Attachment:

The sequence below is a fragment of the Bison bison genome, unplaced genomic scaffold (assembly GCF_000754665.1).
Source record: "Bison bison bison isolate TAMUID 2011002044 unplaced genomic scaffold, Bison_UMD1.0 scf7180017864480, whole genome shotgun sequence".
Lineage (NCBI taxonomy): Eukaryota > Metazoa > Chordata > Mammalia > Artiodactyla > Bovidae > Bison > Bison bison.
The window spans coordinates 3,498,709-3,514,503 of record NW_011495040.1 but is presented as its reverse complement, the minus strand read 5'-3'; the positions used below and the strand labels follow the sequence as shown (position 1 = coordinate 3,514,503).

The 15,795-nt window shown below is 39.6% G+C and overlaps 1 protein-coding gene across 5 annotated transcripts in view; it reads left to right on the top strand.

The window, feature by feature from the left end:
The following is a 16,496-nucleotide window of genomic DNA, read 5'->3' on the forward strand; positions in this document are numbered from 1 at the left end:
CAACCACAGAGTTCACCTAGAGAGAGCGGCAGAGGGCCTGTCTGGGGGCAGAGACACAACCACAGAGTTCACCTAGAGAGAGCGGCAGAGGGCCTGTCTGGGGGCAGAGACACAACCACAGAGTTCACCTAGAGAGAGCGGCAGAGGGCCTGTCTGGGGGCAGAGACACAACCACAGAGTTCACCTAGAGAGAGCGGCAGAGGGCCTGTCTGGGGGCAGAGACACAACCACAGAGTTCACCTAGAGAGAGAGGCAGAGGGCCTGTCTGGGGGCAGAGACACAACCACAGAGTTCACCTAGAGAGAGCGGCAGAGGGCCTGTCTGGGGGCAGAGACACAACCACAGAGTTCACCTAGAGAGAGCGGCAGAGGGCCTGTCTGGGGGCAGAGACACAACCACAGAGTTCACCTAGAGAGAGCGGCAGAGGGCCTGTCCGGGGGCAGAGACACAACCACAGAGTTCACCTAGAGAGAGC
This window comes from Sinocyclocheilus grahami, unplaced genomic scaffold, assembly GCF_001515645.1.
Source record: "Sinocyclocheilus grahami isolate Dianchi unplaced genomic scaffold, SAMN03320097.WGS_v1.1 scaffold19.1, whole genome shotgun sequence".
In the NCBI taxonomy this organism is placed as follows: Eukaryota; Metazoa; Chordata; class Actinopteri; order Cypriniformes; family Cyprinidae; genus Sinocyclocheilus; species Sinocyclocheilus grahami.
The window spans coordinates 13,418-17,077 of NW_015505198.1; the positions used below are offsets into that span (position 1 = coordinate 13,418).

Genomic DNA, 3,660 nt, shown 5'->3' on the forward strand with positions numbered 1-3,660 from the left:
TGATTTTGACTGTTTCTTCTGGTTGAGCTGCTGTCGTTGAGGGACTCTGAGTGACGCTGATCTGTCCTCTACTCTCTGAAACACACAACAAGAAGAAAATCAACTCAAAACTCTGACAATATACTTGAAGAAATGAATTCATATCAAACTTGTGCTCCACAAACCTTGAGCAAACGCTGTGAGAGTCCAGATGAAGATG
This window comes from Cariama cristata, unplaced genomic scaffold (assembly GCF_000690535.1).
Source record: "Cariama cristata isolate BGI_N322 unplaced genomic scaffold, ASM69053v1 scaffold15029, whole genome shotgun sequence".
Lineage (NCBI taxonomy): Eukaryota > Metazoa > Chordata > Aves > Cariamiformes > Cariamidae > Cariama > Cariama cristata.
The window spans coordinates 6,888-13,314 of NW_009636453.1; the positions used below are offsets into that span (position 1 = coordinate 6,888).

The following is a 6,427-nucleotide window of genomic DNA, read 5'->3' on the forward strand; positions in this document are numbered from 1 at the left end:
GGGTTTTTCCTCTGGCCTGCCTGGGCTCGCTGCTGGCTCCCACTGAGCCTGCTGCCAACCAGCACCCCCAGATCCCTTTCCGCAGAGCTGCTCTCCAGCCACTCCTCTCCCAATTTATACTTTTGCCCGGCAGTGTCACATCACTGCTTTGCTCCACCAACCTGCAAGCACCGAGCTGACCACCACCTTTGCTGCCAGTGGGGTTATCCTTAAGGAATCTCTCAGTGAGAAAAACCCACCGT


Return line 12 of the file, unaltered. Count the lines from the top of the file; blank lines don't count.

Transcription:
The window spans coordinates 13,418-17,077 of NW_015505198.1; the positions used below are offsets into that span (position 1 = coordinate 13,418).